Democracy at Your Fingertips
Columbia Political Review chatted with TurboVote Founder, Seth Flaxman, over the phone to learn more about what is being called the "Netflix of Voter Registration." CPR: How and why did you decide to start TurboVote?
Seth Flaxman: So in terms of the why, I experienced the voting system like millions of other people. At the time, I was a graduate student at the Kennedy School of Government, and I was specifically there to study how the Internet had revolutionized everything but government. I took that impulse and that frustration and decided to create TurboVote while I was in grad school.
CPR: What problems with voting did you observe when you were a student at Columbia?
Flaxman: I was not an apathetic person, but I missed a lot of elections. When I was helping to create the Activist Council and then was student body president, I still missed a lot of elections – either I missed an administrative deadline or I didn’t send in the right form. There are a lot of different ways you can miss a deadline and not know about an election, and my experience in college was that it was hard to figure it out all out.
CPR: What is the general premise behind TurboVote and what are you working on now?
Flaxman: The big idea of TurboVote is that voting needs to start where we live for our democracy to work. You vote on a Tuesday because in the 18th century that was the most convenient day for land-owning farmers to vote, and the idea behind TurboVote is that you have to design a voting system that is easy for people to participate in, so we’re trying to make it easier for people – not to vote online – but to vote by mail. Our long-term vision is seamless vote by mail for every American where you can register to vote online, where you can apply to vote by mail online, and then your forms and ballot will be sent to you with an envelope. All you have to do is mail them back.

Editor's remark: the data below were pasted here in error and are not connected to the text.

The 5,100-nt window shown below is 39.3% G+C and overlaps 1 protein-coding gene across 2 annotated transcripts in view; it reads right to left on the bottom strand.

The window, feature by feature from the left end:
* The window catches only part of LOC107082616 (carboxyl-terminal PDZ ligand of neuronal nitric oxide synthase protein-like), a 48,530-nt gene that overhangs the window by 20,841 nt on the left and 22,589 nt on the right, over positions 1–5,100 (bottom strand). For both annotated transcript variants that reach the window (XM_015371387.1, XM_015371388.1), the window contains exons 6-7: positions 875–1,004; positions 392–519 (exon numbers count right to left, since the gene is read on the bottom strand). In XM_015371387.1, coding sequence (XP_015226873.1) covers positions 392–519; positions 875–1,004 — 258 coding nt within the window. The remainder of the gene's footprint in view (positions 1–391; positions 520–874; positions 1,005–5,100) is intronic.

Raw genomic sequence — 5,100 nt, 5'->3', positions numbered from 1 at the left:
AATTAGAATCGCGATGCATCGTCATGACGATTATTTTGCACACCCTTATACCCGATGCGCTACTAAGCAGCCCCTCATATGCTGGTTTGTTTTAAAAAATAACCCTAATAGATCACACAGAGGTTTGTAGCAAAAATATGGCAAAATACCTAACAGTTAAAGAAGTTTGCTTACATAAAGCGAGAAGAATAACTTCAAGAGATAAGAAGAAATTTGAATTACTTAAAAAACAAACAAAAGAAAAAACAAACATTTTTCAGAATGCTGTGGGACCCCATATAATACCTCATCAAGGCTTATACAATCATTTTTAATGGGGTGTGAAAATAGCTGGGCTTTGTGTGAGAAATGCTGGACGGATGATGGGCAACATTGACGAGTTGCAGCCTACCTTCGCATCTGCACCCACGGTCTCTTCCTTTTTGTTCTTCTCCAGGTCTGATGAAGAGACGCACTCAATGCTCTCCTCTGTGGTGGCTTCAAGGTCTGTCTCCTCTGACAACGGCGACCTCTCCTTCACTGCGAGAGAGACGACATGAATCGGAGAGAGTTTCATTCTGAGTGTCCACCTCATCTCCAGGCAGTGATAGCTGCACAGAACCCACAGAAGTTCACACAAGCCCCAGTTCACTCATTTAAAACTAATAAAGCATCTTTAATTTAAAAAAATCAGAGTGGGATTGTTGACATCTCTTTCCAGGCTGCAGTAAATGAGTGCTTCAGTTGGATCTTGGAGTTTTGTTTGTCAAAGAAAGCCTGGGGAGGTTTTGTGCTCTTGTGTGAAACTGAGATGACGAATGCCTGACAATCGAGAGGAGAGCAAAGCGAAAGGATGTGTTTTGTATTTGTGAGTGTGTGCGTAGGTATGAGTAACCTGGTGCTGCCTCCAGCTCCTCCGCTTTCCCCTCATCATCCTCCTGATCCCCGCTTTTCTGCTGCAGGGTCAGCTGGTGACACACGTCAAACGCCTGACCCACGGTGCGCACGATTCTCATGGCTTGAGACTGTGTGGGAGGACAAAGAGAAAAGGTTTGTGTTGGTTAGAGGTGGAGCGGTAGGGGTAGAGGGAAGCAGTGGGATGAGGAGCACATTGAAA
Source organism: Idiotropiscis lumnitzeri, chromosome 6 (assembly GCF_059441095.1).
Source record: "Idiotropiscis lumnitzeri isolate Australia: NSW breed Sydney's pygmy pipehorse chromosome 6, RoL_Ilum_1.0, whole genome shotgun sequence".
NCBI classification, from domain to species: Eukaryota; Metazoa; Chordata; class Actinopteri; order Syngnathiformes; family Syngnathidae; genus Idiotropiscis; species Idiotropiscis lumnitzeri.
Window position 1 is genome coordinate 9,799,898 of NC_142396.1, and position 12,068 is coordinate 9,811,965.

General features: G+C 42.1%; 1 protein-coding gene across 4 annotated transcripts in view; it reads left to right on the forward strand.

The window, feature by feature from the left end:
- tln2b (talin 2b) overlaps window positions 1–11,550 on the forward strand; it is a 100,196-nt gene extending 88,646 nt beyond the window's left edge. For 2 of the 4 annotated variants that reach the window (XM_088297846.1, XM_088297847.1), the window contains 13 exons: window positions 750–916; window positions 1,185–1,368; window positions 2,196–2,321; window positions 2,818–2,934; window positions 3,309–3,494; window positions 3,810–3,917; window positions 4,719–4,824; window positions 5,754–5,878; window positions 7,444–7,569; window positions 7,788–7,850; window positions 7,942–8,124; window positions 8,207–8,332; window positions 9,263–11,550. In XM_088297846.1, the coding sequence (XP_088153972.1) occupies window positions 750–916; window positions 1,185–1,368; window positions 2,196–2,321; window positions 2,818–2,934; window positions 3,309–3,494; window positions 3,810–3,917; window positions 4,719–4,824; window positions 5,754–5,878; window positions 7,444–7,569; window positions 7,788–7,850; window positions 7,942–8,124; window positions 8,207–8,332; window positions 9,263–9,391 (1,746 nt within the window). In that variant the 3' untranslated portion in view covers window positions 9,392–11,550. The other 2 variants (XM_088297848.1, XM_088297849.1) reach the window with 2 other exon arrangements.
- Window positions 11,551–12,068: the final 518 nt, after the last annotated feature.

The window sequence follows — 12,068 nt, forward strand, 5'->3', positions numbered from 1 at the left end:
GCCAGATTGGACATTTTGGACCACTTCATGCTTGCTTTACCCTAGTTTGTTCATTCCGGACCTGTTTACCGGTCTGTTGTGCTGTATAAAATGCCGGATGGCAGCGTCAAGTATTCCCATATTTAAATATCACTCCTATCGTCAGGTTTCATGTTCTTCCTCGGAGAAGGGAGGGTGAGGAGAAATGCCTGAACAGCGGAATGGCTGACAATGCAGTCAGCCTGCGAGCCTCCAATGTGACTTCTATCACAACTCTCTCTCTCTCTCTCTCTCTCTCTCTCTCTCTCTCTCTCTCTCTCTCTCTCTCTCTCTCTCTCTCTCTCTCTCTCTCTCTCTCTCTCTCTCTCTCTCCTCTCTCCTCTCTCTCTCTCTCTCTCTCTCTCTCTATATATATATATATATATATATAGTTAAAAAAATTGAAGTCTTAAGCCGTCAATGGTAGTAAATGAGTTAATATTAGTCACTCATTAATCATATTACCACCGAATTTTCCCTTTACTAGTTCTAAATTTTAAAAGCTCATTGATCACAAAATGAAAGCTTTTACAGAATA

When people are voting by mail, they vote in a more informed way. You can also vote while you are on your laptop so that you don’t have the problem of going into the voting booth only for the top of the ticket and then not be aware of the other races going on at the time and also ballot initiatives. With a mailed ballot, you can research the candidate’s name, ask people on Facebook about ballot initiatives, and make it easier for people to vote in a more informed way.
This year we partnered with 57 colleges, including Columbia, and we also worked with Google, who linked TurboVote to its homepage. In terms of this year, we've been getting people to understand that we are out here, and we can make voting easier. We’re really excited that Columbia is not only one of our early adopter schools, but has put tremendous effort into getting students to sign-up.
CPR: Have you encountered any problems to get TurboVote to work within varying voting laws in different states?
Flaxman: TurboVote works best in states that allow you to vote by mail. There are 30 states and the District of Columbia where everyone can vote by mail. In every single state, a college student living away from home can vote by mail and TurboVote can be used to do so. We built the service to help people understand what the rules are where they live. In some cases, TurboVote becomes more helpful if there are special types of election laws so that we can help people understand what they are.
CPR: What is next for TurboVote for you and for TurboVote after the election?
Flaxman: Next year, 1) we will be partnering with even more colleges, and 2) we will be starting to sell the service to the local government. More people are having to vote in more types of elections so next year is interesting because we’re going to be able to help the 100,000 plus people signing-up now for TurboVote vote in their local elections and not forget about those because there is such a focus on presidential elections.
Elections in the United States are run by around 13,000 local governments – either counties or towns. No one has built technology for them. They don’t have money to attract venture capitalists and tech companies to build tools for local election administrators, and they don’t have money to hire great engineers themselves. We’re a non-profit that works to fill that gap so that we can help create a voting structure across the country and make voting easier for everybody.
Hopefully, we can help voters realize that an important part of democracy happens at the local level.